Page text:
5. Obamacare’s hidden tax on states. The Affordable Care Act imposed a health-insurance providers’ fee on insurance companies, for the purpose of taxing the windfall they were expected to receive from increased enrollment. In March 2015, states were notified that they too would be assessed this fee, because they use managed-care organizations to provide Medicaid services. Nothing in the ACA allows the federal government to force states to pay the fee, so the administration left it to the “private” Actuarial Standards Board to determine what makes a state’s payments to managed-care organizations “actuarially sound,” as required by law. The board then interpreted that “actuarially sound” standard to require states to pay the taxes assessed on their managed-care organizations. For Texas, that means an unanticipated annual budget hit of $120 million. This assessment raises serious coercion issues, as the states have no choice but to pay the tax or lose their federal Medicaid funds. Texas, joined by Kansas and Louisiana, sued the government in October.
6. Deferred Action for Parents of Americans. Speaking of Texas suing the government: After President Obama decided in November 2014 that he had been wrong 22 times in saying he couldn’t give temporary legal status to illegal immigrants, a majority of the states took him to court. The administration engineered DAPA in the wake of Congress’s rejection of the very policies the program sets forth, in violation of the Administrative Procedure Act, immigration law, and the Constitution’s take-care clause. A district court temporarily enjoined DAPA in February 2015, which action the Fifth Circuit twice affirmed. Stay tuned for the Supreme Court’s resolution this coming June.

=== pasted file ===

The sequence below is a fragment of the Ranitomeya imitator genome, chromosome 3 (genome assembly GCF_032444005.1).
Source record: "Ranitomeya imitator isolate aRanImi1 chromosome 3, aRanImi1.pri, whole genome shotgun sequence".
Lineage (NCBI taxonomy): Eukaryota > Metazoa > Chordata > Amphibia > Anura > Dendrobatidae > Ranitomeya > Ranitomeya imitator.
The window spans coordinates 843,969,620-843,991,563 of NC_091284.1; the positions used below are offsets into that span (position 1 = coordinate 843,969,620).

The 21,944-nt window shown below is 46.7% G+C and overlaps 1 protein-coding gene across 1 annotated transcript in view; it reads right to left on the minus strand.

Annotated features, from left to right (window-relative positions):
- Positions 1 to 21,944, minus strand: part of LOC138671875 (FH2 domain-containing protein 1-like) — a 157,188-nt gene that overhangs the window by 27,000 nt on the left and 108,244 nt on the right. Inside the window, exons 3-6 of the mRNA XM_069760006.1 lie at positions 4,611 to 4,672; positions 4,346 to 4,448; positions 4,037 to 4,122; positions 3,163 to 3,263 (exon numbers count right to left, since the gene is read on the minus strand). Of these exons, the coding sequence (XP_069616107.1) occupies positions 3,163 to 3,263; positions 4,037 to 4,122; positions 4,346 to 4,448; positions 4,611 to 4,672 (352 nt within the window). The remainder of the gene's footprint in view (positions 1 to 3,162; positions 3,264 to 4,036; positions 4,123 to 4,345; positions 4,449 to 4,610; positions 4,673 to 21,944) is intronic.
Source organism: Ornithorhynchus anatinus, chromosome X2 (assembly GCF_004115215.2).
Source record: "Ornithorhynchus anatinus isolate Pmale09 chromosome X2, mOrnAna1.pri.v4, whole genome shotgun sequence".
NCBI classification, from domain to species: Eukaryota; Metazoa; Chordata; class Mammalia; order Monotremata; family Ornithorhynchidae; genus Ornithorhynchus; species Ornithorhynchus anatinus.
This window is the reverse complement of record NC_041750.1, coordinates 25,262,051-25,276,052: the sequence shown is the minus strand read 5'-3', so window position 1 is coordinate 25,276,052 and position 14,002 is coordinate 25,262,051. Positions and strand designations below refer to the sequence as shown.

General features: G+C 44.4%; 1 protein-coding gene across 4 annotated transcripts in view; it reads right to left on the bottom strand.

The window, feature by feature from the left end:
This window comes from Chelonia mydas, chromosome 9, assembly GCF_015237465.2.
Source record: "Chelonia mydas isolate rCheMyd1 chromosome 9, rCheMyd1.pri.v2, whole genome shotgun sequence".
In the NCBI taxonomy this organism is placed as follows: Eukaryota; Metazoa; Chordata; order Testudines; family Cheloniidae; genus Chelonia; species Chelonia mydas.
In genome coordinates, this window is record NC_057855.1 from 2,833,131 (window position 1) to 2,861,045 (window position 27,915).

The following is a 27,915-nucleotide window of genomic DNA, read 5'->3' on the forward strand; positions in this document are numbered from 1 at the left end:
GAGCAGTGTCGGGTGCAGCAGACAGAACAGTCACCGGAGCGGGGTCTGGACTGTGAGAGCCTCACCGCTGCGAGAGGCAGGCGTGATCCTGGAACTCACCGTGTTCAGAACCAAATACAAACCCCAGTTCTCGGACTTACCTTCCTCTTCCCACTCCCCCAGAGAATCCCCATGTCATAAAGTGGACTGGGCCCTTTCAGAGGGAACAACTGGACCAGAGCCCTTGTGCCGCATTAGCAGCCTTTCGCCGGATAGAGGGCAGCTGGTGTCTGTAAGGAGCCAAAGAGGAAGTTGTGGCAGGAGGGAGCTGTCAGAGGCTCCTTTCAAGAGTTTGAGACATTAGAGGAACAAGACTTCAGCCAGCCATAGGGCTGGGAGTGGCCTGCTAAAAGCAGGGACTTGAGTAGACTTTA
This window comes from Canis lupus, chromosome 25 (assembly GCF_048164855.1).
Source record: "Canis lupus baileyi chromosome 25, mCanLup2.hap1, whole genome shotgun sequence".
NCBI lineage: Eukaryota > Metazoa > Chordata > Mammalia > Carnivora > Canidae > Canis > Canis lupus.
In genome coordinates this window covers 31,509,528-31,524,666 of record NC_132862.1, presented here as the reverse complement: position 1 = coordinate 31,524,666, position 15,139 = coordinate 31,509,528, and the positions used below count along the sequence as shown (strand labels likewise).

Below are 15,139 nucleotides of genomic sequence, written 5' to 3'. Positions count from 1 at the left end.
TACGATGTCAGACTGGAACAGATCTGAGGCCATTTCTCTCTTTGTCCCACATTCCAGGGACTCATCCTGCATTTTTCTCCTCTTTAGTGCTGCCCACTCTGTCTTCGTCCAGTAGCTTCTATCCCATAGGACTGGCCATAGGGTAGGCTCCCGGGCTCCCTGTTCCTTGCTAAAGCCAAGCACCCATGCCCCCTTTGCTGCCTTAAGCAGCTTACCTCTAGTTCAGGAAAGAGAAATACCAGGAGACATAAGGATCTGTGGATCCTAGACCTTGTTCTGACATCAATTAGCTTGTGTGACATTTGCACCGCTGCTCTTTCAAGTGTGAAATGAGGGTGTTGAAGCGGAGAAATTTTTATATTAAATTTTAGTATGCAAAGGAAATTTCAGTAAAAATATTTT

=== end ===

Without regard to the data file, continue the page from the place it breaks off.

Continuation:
7. EPA’s Clean Power Plan. In June 2014, the Environmental Protection Agency proposed a new rule for regulating power-plant emissions. Despite significant criticism, on August 3, 2015, it announced a final rule. It gives states until 2018 — it “encourages” September 2016 — to develop final plans to reduce carbon dioxide emissions, with mandatory compliance beginning in 2022. EPA cites Section 111 of the Clean Air Act as justification for the Clean Power Plan, but that section can’t give the agency such authority. Section 111(d) doesn’t permit the government to require states to regulate pollutants from existing sources when those pollutants are already being regulated under Section 112, as those deriving from coal-fired plants are.